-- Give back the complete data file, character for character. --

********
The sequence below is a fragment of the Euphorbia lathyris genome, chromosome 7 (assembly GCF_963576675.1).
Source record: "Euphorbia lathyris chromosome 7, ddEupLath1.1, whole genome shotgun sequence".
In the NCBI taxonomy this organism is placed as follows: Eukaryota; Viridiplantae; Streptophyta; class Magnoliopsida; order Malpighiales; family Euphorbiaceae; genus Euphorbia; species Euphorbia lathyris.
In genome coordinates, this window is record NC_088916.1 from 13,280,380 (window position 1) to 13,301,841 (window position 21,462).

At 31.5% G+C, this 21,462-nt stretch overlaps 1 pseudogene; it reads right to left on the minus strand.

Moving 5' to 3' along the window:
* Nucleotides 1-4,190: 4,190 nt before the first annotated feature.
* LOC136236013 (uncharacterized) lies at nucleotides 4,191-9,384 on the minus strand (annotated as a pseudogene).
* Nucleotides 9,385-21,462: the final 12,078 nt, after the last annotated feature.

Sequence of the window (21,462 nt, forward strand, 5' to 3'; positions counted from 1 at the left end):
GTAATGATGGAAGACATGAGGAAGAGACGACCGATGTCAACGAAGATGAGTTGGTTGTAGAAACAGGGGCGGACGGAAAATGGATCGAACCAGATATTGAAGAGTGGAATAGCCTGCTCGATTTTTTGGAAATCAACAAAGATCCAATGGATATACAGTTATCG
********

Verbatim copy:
The sequence below is a fragment of the Euphorbia lathyris genome, chromosome 7 (assembly GCF_963576675.1).
Source record: "Euphorbia lathyris chromosome 7, ddEupLath1.1, whole genome shotgun sequence".
In the NCBI taxonomy this organism is placed as follows: Eukaryota; Viridiplantae; Streptophyta; class Magnoliopsida; order Malpighiales; family Euphorbiaceae; genus Euphorbia; species Euphorbia lathyris.
In genome coordinates, this window is record NC_088916.1 from 13,280,380 (window position 1) to 13,301,841 (window position 21,462).

At 31.5% G+C, this 21,462-nt stretch overlaps 1 pseudogene; it reads right to left on the minus strand.

Moving 5' to 3' along the window:
* Nucleotides 1-4,190: 4,190 nt before the first annotated feature.
* LOC136236013 (uncharacterized) lies at nucleotides 4,191-9,384 on the minus strand (annotated as a pseudogene).
* Nucleotides 9,385-21,462: the final 12,078 nt, after the last annotated feature.

Sequence of the window (21,462 nt, forward strand, 5' to 3'; positions counted from 1 at the left end):
GTAATGATGGAAGACATGAGGAAGAGACGACCGATGTCAACGAAGATGAGTTGGTTGTAGAAACAGGGGCGGACGGAAAATGGATCGAACCAGATATTGAAGAGTGGAATAGCCTGCTCGATTTTTTGGAAATCAACAAAGATCCAATGGATATACAGTTATCG